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A look at New Jersey’s clergy abuse investigation

September 6, 2018

TRENTON, N.J. (AP) — New Jersey’s top law enforcement official said Thursday he is launching a criminal investigation into potential clergy sex abuse in the state’s Roman Catholic Church.

Attorney General Gurbir Grewal said the decision was made in light of a recent Pennsylvania grand jury report uncovered that more than 1,000 children had been abused over decades by about 300 priests.

The state’s seven dioceses have said they will cooperate with the investigation.

Here’s a look at what we know about the investigation in New Jersey:

SUBPOENA POWER

Grewal, who was appointed by Democratic Gov. Phil Murphy, set up a task force to look into the issue. It will be headed by former Essex County Prosecutor Robert Laurino.

The group will have the power to subpoena evidence and present it to a grand jury, in addition to other “investigative tools.”

In particular, Grewal said the investigation will probe whether the state’s dioceses have complied with a 2002 memorandum of understanding that abuse complaints would be reported to law enforcement.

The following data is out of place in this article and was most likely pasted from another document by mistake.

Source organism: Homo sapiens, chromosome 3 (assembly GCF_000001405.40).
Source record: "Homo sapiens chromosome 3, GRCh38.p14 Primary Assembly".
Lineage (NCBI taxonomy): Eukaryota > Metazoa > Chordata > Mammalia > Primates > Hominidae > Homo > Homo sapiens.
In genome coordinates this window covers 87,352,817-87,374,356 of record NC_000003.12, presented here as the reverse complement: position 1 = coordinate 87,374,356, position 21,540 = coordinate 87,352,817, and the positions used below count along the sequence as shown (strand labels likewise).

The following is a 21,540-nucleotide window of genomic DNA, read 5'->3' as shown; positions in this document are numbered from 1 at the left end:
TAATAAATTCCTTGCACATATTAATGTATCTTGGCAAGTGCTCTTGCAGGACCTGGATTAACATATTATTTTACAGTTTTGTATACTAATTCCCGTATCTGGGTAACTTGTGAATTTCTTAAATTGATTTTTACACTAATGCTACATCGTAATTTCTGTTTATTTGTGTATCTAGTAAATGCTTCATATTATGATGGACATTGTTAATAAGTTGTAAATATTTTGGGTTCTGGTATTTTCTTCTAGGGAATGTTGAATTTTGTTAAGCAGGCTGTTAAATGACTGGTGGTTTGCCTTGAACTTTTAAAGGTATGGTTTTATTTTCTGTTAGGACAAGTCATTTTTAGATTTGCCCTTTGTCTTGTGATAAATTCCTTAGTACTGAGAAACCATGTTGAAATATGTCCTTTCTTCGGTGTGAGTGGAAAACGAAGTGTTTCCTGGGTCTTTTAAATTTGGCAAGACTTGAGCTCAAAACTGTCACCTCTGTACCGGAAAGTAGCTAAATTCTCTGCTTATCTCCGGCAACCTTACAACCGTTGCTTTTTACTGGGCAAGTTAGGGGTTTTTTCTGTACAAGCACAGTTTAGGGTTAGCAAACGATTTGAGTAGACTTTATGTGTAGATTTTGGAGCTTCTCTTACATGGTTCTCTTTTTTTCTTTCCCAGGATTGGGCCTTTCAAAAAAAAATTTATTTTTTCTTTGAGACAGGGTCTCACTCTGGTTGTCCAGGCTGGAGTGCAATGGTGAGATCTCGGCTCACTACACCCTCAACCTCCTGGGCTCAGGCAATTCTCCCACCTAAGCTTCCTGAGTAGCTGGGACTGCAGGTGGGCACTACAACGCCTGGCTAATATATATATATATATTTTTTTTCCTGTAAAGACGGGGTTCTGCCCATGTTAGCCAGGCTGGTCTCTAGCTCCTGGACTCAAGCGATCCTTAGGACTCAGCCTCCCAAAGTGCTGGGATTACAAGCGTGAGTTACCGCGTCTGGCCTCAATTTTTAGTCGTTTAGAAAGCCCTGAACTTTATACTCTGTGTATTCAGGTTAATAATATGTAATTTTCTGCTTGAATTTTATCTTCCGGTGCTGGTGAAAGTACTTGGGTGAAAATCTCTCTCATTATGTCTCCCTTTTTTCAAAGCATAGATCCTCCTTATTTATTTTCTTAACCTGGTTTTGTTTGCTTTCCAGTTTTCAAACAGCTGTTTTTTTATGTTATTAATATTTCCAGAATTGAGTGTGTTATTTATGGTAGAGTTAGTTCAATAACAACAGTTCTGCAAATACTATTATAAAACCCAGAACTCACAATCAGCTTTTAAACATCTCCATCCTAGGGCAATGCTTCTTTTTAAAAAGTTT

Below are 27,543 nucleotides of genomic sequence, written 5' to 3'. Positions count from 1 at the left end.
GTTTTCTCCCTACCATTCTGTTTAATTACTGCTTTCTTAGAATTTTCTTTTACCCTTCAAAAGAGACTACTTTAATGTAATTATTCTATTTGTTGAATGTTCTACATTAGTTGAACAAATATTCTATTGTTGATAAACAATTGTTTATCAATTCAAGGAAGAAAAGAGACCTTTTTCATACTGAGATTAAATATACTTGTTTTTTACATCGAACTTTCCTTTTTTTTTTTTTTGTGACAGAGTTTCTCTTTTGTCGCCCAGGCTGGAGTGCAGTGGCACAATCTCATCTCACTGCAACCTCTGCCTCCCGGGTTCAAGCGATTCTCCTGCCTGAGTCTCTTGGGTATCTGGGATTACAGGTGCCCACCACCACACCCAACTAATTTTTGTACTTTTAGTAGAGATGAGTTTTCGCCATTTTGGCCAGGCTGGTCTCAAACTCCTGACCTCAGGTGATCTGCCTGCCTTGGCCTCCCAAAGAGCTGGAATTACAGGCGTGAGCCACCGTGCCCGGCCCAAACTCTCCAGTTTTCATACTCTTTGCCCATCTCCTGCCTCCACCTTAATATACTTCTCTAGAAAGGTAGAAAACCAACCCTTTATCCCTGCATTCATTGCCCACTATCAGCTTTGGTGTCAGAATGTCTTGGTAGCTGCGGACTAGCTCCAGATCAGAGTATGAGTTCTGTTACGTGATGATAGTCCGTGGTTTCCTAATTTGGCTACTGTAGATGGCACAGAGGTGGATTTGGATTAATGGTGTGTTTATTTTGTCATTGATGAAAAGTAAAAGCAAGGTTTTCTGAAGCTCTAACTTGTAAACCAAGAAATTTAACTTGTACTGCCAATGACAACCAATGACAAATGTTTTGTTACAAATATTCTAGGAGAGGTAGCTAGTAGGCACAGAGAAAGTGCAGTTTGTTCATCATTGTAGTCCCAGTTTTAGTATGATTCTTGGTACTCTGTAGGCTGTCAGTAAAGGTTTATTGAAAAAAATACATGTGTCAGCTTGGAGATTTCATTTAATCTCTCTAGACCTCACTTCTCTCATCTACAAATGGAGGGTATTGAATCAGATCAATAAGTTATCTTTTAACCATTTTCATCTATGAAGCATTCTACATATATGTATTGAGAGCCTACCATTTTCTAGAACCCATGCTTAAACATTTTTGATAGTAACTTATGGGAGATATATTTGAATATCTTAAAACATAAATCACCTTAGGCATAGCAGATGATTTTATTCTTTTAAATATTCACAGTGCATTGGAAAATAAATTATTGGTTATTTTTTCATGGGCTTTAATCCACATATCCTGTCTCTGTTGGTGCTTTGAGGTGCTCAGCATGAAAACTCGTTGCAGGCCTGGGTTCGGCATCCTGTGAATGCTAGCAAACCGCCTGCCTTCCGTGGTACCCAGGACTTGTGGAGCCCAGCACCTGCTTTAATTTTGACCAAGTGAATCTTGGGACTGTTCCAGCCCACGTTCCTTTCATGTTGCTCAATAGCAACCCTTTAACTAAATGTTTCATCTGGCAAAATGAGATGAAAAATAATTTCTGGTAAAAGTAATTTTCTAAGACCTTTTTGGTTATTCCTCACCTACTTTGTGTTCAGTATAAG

Laurino, who is a former special victims prosecutor, said he wants to give a “voice to those who were abused.”

‘FULLY COOPERATE’

The New Jersey Catholic Conference, which represents the state’s bishops on policy matters, says it welcomes the probe and will “fully cooperate.”

The group’s executive director Patrick Brannigan said he’s confident the attorney general will find the dioceses are in compliance with the memorandum.

“We believe cooperating with law enforcement is essential to restoring faith and trust,” he said.

The conference estimates there are 3.5 million Catholics in the state.

Brannigan also emphasized that “New Jersey is not Pennsylvania.”

‘RIGHT ACTION’

Lawmakers and victim advocates said the investigation was a step in the right direction.

Democratic state Sen. Joseph Vitale, who last week called for such an investigation, said the attorney general was taking the “right action.”

Patricia Teffenhard, who leads the New Jersey Coalition Against Sexual Assault, said the state has worked toward creating a better system for survivors, and the investigation is a move in a positive direction.

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